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Skiing: Bindings

By: Cassi Clark - Updated: 13 Jun 2010 | comments*Discuss
Skin Randonee Skiing Bindings Boot

Bindings are next on your gear list to connect your fabulously fitting boots to your cool new skis. Advances in skiing technology make bindings more than just a connector; they can help save your knees in a fall, promote better edging for faster racing or make skinning up a mountain easier.


On a basic level, bindings hold your feet to you skis, releasing them when you fall. Bindings consist of four major components: the toe piece, which traditionally releases sideways; the heelpiece, which releases upward and sometimes laterally; the ski brakes, prongs that straddle the ski prevent it from torpedoing down the hill when not on your foot; and anti-friction devices, pads under the forefoot that ensure boots release easily. Every binding is slightly different from design to releasing systems.

Talk with your salesperson honestly about your skiing ability to help decide which system is appropriate for you. Your boot fitter may suggest brands with specific toe or heel heights to better align your legs. Lifters can be beneficial for bow-legged and knock-kneed skiers allowing them better alignment over their edges. Racers and sometimes beginning-parallel skiers like added leverage for increased edge angle that lifters provide. However, beware of too much lift, as it makes the skis heavy and less versatile. Marker binding manufacturer recommends no more than 12mm for 95% of skiers. Oppositely, Jibber’s bindings need to be lower to the ski for easier rail sliding.

Because bindings absorb shock, dampen vibration and reduce fatigue, how they are mounted to your skis can affect your performance. Mounting bindings closer to the center typically balances fore and aft pressure. Generally, Women’s bindings are mounted forward of center to compensate for their center of mass being behind them.

Knee injuries most often occur when a skier falls backwards, twisting. To help minimize injuries the ski binding industry has made advances in how the toe and heelpieces react when pressure is applied. Look originated the Pivot turntable heelpiece, designed with a lot of elastic travel automatically re-centering you, allowing more time to recover before it releases. The release point beneath the tibia/fibula shaft puts less stress on the leg and therefore knee before freeing the foot.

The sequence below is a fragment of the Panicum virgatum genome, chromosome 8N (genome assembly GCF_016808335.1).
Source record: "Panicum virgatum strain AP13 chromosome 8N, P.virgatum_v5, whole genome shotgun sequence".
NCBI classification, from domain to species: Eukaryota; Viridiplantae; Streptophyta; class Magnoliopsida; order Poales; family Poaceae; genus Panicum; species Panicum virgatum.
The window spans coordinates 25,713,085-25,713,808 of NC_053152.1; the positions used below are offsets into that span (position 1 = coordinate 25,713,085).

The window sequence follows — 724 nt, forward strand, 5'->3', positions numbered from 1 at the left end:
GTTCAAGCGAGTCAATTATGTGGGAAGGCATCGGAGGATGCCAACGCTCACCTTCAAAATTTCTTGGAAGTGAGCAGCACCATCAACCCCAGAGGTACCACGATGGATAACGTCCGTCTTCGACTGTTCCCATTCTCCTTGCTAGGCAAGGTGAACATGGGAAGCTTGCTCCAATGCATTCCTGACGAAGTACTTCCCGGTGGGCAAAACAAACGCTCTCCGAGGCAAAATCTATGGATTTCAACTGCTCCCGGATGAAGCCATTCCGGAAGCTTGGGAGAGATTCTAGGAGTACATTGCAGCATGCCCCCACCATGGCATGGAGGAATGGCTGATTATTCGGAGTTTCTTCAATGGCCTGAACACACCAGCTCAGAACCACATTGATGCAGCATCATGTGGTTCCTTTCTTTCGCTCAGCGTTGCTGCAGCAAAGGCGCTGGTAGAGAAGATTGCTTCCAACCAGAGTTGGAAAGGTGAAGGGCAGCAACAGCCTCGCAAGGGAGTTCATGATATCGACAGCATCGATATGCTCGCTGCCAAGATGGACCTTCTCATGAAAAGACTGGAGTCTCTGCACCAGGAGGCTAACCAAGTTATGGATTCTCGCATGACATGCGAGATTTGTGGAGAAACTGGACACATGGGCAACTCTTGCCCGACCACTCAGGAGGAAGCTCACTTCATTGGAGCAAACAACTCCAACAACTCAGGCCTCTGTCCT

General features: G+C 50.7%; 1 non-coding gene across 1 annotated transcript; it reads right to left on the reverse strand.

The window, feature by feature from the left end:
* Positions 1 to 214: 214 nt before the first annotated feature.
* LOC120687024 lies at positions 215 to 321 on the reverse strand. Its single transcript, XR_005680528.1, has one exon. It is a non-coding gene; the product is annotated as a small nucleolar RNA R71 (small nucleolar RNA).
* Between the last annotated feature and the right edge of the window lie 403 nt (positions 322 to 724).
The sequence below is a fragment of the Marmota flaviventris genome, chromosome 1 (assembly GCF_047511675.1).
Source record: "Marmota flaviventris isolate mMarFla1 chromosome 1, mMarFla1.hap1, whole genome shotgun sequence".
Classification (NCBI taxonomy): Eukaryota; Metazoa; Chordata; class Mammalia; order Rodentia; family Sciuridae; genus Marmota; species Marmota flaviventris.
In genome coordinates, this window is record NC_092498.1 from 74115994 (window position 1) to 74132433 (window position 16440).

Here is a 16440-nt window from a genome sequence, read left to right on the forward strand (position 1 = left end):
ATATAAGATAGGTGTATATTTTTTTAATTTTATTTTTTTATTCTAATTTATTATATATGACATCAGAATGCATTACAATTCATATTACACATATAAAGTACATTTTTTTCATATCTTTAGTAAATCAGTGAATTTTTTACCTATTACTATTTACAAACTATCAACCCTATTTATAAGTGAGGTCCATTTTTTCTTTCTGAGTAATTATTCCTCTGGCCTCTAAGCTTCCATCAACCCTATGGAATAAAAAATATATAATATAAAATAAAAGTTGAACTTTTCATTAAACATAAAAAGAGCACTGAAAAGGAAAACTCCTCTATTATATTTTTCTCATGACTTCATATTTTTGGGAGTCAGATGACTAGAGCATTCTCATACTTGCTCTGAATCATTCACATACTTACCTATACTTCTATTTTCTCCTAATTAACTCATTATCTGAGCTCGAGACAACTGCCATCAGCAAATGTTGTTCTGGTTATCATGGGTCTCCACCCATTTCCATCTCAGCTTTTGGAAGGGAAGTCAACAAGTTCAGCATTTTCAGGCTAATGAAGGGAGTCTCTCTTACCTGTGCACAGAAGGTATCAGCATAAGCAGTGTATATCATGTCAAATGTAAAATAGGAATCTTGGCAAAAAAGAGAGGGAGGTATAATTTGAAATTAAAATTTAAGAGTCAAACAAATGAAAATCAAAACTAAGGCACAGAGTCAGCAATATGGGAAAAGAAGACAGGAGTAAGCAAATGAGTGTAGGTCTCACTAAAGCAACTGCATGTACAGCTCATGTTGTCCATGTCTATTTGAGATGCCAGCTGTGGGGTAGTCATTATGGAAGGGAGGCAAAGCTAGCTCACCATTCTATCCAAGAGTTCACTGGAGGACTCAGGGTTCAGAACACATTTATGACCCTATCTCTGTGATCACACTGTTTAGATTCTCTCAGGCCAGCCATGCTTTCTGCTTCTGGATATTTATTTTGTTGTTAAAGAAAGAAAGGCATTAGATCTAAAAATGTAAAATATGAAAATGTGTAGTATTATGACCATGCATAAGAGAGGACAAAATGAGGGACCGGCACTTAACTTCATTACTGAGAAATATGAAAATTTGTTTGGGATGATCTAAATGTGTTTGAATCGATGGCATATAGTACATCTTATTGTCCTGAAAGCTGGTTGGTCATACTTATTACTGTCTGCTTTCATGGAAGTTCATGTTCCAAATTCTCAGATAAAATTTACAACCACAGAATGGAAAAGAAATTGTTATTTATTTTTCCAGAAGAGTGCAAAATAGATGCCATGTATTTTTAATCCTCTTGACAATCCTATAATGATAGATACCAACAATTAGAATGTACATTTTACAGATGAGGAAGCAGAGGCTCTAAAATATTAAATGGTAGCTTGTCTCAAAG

To more effectively release in a backward-twisting fall, Line’s engineering team came up with a binding that claims to release the heel laterally, instantly easing the knee strain. Marker has advanced the simple anti-friction plate to a gliding system that slides laterally with the toe-wings, setting off Marker’s Biometric "programmed upward release" that minimizes stress on ligaments, hopefully saving your ACL and MCL.

With the knee safer, engineers have focused on other improvements such as decreasing weight, and increasing the ski’s ability to flex uninhibited. Atomic has even come with an adjustable binding that skiers can change depending on terrain.


The newest direction in ski technology comes in the form of an integrated ski and binding system. Many ski companies created integrated systems, as a way to get past the flex issue. The combination creates a movable binding that allows the ski to flex properly, maintaining edge contact through the whole ski for better balance and control. The wider binding plates also make it easier to get on-edge and transmit power through the ski more efficiently enabling more powerful, controlled turns.


The joy of backcountry skiing comes from sliding down an untracked slope away from any signs of civilization. Unfortunately that often means time spent post-holing up and over ridge after ridge. Skinning, skiing uphill with synthetic hairs attached to your ski, make backcountry travel much easier, but is nearly impossible in alpine bindings. Randonee, or Alpine Touring (AT), bindings provide a free heel with a lever that elevates your foot to different positions for easier climbing on variously steep slopes, and then locks down for making alpine turns on the decent. Stiff lateral construction is important for AT bindings, and advances in technology have created toe pieces that release like those in alpine bindings.

Attaching your feet to skis is as important as buying the right skis and boots. Checking out integrated systems, knee-safe technology and lifters will provide you with the best option for your skiing package. And if staying near lifts, snowcats or helicopters is not always possible, set up your second pair of skis with randonee bindings.

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